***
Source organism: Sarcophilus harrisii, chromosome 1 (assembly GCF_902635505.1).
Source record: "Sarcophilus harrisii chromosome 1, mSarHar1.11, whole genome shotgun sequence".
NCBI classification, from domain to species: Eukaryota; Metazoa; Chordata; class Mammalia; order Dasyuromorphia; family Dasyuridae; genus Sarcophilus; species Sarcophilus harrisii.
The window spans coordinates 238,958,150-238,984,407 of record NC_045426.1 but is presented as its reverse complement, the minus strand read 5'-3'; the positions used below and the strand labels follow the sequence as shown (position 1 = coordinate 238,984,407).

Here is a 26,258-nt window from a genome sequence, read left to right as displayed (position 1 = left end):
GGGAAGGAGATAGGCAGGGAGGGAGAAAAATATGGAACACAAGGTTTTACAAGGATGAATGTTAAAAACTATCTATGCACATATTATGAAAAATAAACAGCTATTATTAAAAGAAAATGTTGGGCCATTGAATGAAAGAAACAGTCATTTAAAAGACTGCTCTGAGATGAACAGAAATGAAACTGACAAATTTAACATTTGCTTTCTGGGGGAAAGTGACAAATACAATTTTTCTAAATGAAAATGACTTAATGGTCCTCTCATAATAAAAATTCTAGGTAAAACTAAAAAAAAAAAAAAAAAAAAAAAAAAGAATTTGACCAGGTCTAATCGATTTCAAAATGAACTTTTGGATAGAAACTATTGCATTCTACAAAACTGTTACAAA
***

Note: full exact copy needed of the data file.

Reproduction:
Source organism: Sarcophilus harrisii, chromosome 1 (assembly GCF_902635505.1).
Source record: "Sarcophilus harrisii chromosome 1, mSarHar1.11, whole genome shotgun sequence".
NCBI classification, from domain to species: Eukaryota; Metazoa; Chordata; class Mammalia; order Dasyuromorphia; family Dasyuridae; genus Sarcophilus; species Sarcophilus harrisii.
The window spans coordinates 238,958,150-238,984,407 of record NC_045426.1 but is presented as its reverse complement, the minus strand read 5'-3'; the positions used below and the strand labels follow the sequence as shown (position 1 = coordinate 238,984,407).

Here is a 26,258-nt window from a genome sequence, read left to right as displayed (position 1 = left end):
GGGAAGGAGATAGGCAGGGAGGGAGAAAAATATGGAACACAAGGTTTTACAAGGATGAATGTTAAAAACTATCTATGCACATATTATGAAAAATAAACAGCTATTATTAAAAGAAAATGTTGGGCCATTGAATGAAAGAAACAGTCATTTAAAAGACTGCTCTGAGATGAACAGAAATGAAACTGACAAATTTAACATTTGCTTTCTGGGGGAAAGTGACAAATACAATTTTTCTAAATGAAAATGACTTAATGGTCCTCTCATAATAAAAATTCTAGGTAAAACTAAAAAAAAAAAAAAAAAAAAAAAAAAGAATTTGACCAGGTCTAATCGATTTCAAAATGAACTTTTGGATAGAAACTATTGCATTCTACAAAACTGTTACAAA